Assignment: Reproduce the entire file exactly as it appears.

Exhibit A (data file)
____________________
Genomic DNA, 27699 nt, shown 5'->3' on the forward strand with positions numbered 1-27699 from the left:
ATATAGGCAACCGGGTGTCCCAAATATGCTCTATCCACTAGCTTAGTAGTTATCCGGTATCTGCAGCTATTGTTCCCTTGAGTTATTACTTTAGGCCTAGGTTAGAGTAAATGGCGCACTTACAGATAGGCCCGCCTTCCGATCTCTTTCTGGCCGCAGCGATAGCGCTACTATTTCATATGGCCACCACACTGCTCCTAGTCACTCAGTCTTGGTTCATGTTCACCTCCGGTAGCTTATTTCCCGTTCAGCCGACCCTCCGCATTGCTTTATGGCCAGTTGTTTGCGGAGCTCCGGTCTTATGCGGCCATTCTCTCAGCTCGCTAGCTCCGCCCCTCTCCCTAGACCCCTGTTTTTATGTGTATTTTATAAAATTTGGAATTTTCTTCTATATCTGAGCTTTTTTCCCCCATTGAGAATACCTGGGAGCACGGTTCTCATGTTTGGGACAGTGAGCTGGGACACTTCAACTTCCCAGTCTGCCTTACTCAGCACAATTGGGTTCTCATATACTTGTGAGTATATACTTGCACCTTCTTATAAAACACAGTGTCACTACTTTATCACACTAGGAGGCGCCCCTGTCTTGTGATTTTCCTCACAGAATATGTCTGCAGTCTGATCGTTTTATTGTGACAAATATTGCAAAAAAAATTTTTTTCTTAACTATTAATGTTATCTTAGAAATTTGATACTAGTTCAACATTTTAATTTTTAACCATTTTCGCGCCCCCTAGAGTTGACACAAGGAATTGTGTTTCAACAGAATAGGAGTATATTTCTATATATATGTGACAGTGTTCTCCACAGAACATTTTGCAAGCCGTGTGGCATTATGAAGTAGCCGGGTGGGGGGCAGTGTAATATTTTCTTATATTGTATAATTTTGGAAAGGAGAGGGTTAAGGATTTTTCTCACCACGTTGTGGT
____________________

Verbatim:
Genomic DNA, 27699 nt, shown 5'->3' on the forward strand with positions numbered 1-27699 from the left:
ATATAGGCAACCGGGTGTCCCAAATATGCTCTATCCACTAGCTTAGTAGTTATCCGGTATCTGCAGCTATTGTTCCCTTGAGTTATTACTTTAGGCCTAGGTTAGAGTAAATGGCGCACTTACAGATAGGCCCGCCTTCCGATCTCTTTCTGGCCGCAGCGATAGCGCTACTATTTCATATGGCCACCACACTGCTCCTAGTCACTCAGTCTTGGTTCATGTTCACCTCCGGTAGCTTATTTCCCGTTCAGCCGACCCTCCGCATTGCTTTATGGCCAGTTGTTTGCGGAGCTCCGGTCTTATGCGGCCATTCTCTCAGCTCGCTAGCTCCGCCCCTCTCCCTAGACCCCTGTTTTTATGTGTATTTTATAAAATTTGGAATTTTCTTCTATATCTGAGCTTTTTTCCCCCATTGAGAATACCTGGGAGCACGGTTCTCATGTTTGGGACAGTGAGCTGGGACACTTCAACTTCCCAGTCTGCCTTACTCAGCACAATTGGGTTCTCATATACTTGTGAGTATATACTTGCACCTTCTTATAAAACACAGTGTCACTACTTTATCACACTAGGAGGCGCCCCTGTCTTGTGATTTTCCTCACAGAATATGTCTGCAGTCTGATCGTTTTATTGTGACAAATATTGCAAAAAAAATTTTTTTCTTAACTATTAATGTTATCTTAGAAATTTGATACTAGTTCAACATTTTAATTTTTAACCATTTTCGCGCCCCCTAGAGTTGACACAAGGAATTGTGTTTCAACAGAATAGGAGTATATTTCTATATATATGTGACAGTGTTCTCCACAGAACATTTTGCAAGCCGTGTGGCATTATGAAGTAGCCGGGTGGGGGGCAGTGTAATATTTTCTTATATTGTATAATTTTGGAAAGGAGAGGGTTAAGGATTTTTCTCACCACGTTGTGGT